I’ve been an active user of the Web for some 13 years now — since 1996.
Shortly after I got started with Web surfing in the mid-1990s, I cultivated a fascination with an intellectual topic that was dominated by one guy, a Brooklyn lawyer, who had posted a cornucopia of FAQs, resource lists and external links related to his specialty on a very nondescript page.
He complemented this material with online interaction on a USENET group he had created using his vast knowledge of UNIX (As it turns out, he is a polymath of sorts: a summa cum laude graduate in mathematics from Dartmouth who later enrolled at Yale Law School to pursue a legal career.)
Years have passed and I’ve moved far beyond this particular intellectual interest, but I still remember it as one of the most exhilarating experiences of my life. With the comparatively primitive technology available in the 1990s, this guy, this very smart, creative guy, provided his audiences with a body of knowledge as vast as it was compelling. But he also provided something more: A shallow learning curve.
Knowledge that would have required years to obtain, moving from one book another — and only then if I were lucky enough to live near a well-equipped library — required only a few months of intensive online reading.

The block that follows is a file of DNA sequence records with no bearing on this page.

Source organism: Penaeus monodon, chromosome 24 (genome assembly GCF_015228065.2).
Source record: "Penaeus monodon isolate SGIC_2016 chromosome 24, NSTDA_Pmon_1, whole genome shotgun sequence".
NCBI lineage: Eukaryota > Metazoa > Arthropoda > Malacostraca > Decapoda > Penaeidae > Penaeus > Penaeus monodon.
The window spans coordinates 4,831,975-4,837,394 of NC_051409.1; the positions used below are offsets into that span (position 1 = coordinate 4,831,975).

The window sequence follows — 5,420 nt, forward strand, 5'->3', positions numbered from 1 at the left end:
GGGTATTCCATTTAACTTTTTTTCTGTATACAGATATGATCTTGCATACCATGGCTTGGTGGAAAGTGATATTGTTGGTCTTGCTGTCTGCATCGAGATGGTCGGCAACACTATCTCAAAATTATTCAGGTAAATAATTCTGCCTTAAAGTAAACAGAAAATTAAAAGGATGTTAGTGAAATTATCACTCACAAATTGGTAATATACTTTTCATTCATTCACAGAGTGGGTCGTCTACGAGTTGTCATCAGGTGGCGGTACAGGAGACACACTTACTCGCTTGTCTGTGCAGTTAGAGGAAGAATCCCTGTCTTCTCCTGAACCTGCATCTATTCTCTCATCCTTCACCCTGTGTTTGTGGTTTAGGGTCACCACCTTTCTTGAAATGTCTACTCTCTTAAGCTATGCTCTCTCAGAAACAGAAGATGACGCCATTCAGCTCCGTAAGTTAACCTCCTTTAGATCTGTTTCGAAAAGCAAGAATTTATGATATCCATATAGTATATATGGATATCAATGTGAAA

I was fascinated and captivated by the whole thing — hooked to the very marrow of my bones.
Looking back, roughly 15 years later, I realize I owe this fellow a significant intellectual debt.
And as we press ahead into the brave new world of Web 2.0, there is a lesson here for Cooperative Extension.
Years ago, this exceedingly bright Web pioneer was providing his audience with rich context. Within this comparative crude medium, he established himself not only as a rich source of information but also as the DEFINITIVE source.
With the vastly improved technologies available today — blogging, Twitter, and Facebook — this is what Cooperative Extension must do: provide our audiences with the deep context they seek.
In a few rare cases, especially those in which we still enjoy distinct comparative advantages, we must do something more: We must provide not only deep context but also strive to serve as something akin to the definitive source.